- Christian Alexander Mowatt (born 4 June 1993 in London)
After his business career was blighted, Ogilvy was involved with charity work. He served as president of the Imperial Cancer Research Fund, and as chairman of Youth Clubs UK, the biggest non-uniformed youth organisation in Britain. He was patron of Arthritis Care; vice-patron of the National Children's Homes; chairman of the advisory council of The Prince's Trust; a trustee of the Leeds Castle Foundation, as well as being a member of the governing council of Business in the Community, and of the Society for Promoting Christian Knowledge. He was also a member of the Royal Company of Archers, the Sovereign's Bodyguard in Scotland, in which his father served as one of its four lieutenants.
He suffered from throat cancer in later years and his last public appearance with his wife was when he accompanied her to Thailand for an official tour.
Ogilvy died in Kingston upon Thames, London, on 26 December 2004. His funeral took place at St. George's Chapel, Windsor in Windsor Castle on 5 January 2005. He was buried at the Royal Burial Ground, Frogmore at Windsor.
Ogilvy and his wife attended a special service at St Anne's Church, Kew, on Sunday 10 May 1964, to mark the church's 250th anniversary. Two pew cushions in the church are embroidered with their names and coats of arms.
Titles, styles, honours and arms
Titles and styles
- 14 September 1928 – 31 December 1988: The Hon. Angus Ogilvy
- 31 December 1988 – 1997: The Hon. Sir Angus Ogilvy, KCVO
- 1997 – 26 December 2004: The Rt Hon. Sir Angus Ogilvy, KCVO PC
- KCVO: Knight Commander of the Royal Victorian Order, 31 December 1988
|James Ogilvy||29 February 1964||30 July 1988||Julia Rawlinson||Flora Ogilvy|
|Marina Ogilvy||31 July 1966||2 February 1990
Divorced 4 December 1997
|Paul Mowatt||Zenouska Mowatt|
|Ancestors of Angus Ogilvy|
- "Sir Angus Ogilvy". The Guardian. Retrieved 25 April 2015.
- Andrew Goodrick-Clarke (7 July 1976). "Mr Ogilvy to resign directorships after Lonrho report criticizes him". The Times.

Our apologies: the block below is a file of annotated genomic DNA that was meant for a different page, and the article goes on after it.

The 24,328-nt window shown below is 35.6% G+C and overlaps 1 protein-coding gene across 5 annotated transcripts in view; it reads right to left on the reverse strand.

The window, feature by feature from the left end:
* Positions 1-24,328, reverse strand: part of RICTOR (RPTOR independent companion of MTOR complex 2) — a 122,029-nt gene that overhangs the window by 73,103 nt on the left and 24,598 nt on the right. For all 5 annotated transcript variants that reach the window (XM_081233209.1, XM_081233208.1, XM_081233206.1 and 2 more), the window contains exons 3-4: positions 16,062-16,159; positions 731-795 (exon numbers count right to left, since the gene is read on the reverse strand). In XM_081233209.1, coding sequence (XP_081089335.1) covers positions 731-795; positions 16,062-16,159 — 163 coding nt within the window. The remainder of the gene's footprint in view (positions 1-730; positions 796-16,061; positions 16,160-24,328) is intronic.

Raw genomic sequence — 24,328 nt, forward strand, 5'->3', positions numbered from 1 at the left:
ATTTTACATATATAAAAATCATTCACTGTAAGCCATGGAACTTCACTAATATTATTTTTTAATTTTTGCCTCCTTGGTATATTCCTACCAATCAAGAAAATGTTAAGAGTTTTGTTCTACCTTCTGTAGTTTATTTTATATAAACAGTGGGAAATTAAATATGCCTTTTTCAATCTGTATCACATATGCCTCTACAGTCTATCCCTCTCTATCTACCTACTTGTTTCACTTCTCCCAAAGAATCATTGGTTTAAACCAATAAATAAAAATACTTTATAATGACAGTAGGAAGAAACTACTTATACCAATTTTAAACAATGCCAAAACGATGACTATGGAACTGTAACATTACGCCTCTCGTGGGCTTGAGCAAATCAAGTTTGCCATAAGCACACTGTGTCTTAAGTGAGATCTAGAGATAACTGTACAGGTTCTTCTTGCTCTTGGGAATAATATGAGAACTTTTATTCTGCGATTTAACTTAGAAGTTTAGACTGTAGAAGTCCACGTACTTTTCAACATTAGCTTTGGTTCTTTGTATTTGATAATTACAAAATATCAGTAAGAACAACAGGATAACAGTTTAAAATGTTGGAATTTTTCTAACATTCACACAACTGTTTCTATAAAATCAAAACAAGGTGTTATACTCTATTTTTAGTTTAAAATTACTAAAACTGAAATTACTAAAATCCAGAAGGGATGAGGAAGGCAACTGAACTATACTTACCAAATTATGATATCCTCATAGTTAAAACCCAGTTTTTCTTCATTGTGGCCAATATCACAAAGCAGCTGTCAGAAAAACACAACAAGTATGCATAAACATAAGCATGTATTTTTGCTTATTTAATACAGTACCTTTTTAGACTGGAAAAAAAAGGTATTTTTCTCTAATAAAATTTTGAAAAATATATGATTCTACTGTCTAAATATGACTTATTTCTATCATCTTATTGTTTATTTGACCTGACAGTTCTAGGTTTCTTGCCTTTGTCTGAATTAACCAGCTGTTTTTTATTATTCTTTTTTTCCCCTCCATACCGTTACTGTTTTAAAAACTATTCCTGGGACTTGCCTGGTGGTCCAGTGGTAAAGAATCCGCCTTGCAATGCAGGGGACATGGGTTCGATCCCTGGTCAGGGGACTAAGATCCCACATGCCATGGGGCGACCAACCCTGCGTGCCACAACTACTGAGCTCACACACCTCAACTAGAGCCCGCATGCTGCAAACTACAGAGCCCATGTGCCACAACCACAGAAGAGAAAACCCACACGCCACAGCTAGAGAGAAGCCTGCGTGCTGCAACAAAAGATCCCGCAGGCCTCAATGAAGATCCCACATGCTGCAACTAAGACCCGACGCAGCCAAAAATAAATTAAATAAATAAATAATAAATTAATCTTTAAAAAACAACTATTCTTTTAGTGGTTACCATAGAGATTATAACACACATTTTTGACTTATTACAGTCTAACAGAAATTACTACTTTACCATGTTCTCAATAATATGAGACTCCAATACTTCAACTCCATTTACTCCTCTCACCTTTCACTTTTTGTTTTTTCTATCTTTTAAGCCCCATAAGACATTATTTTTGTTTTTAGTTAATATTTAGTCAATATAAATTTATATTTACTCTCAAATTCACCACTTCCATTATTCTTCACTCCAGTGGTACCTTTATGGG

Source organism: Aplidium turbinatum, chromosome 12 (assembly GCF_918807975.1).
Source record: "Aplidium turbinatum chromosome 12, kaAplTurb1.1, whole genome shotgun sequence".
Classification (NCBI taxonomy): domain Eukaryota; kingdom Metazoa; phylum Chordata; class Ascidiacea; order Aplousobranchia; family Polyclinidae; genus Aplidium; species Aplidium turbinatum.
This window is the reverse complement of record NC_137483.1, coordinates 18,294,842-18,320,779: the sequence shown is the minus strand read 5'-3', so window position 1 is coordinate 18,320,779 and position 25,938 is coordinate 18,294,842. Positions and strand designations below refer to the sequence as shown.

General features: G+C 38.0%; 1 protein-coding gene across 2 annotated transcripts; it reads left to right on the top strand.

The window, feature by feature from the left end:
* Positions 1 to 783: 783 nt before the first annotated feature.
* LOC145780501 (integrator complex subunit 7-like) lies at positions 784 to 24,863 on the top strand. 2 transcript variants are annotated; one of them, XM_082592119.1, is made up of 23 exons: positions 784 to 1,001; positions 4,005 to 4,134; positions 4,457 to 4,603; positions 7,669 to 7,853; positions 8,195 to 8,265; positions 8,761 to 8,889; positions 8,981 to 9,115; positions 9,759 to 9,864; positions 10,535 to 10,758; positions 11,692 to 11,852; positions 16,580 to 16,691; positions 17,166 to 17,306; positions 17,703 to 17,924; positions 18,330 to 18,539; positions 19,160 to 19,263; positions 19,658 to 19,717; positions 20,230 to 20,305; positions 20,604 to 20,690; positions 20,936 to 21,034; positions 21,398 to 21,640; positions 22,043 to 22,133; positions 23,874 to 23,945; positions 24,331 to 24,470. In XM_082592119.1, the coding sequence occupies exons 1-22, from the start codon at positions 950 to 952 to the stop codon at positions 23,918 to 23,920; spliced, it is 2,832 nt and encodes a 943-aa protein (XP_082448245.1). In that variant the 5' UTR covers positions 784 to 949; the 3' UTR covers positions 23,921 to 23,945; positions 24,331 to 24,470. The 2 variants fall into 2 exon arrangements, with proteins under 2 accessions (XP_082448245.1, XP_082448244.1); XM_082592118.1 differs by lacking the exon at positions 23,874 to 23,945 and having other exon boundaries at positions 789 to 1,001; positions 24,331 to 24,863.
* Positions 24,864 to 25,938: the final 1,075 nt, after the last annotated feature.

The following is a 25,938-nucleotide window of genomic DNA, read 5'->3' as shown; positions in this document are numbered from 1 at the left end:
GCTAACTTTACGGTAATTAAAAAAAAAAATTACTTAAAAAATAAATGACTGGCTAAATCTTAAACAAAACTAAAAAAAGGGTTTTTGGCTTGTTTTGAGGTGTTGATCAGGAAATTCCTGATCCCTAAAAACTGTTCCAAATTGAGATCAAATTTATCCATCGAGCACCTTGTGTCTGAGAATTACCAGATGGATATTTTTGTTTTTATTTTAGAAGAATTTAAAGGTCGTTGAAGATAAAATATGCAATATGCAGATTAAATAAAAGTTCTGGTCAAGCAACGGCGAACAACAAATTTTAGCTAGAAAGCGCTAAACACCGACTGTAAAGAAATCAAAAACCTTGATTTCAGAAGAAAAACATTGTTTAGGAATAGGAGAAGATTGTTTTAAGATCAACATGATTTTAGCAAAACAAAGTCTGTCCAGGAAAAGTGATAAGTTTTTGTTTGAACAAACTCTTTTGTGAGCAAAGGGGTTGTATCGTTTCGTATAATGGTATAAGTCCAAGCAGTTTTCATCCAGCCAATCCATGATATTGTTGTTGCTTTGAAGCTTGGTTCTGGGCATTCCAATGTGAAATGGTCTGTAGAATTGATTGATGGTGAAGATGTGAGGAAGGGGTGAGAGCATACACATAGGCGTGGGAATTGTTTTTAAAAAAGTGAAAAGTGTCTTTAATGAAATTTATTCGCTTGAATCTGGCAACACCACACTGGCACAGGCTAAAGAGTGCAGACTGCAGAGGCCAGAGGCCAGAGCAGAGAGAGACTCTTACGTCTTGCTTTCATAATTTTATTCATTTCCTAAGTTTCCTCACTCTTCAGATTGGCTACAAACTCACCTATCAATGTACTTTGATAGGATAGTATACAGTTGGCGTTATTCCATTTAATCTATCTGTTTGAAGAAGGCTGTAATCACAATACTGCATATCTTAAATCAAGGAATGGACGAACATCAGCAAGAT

- Saxon, Wolfgang (28 December 2004). "Angus Ogilvy, 76, Banker With Ties to British Royalty, Dies". The New York Times. Retrieved 11 March 2008.
He and Princess Alexandra had a son, James Robert Bruce Ogilvy, and a daughter, Marina Victoria Alexandra. Once estranged from their parents, they had reconciled and, according to The Times of London, were with them at the time of Sir Angus's death.
- "Princess Alexandra of Kent". Westminster Abbey. Retrieved 14 May 2018.
- Panton, Kenneth J. (2011). Historical Dictionary of the British Monarchy. Scarecrow Press, Inc. p. 38. ISBN 0-8108-5779-0.
- "Royal baby for leap year day". BBC. 29 February 1964. Retrieved 8 March 2008.
The Ogilvy baby was one of several royal babies due within months of each other. The 9lb 6oz boy will be unique among them in having no title. Master Ogilvy is currently 13th in line to the throne but will soon be displaced to 16th
- "One More Scandal For British Royalty". The New York Times. 17 October 1989. Retrieved 1 August 2018.
- "Unwed Pregnant Royal Cousin Petitions Queen". Los Angeles Times. 9 October 1989. Retrieved 1 August 2018.
- St George's Chapel - Orders of Chivalry Archived 20 August 2008 at the Wayback Machine.
- "Death of the Rt Hon Sir Angus Ogilvy". British Monarchy. Retrieved 25 April 2015.
- "Sir Angus Ogilvy is buried at Windsor". The Telegraph. Retrieved 25 April 2015.
- Blomfield, David (2014). St Anne's Kew: 1714-2014. RJL Smith and Associates. pp. 68, 72. ISBN 978-0-9573492-8-5.
- Maclagan, Michael; Louda, Jiří (1999). Lines of Succession: Heraldry of the Royal Families of Europe. London: Little, Brown & Co. p. 31. ISBN 1-85605-469-1.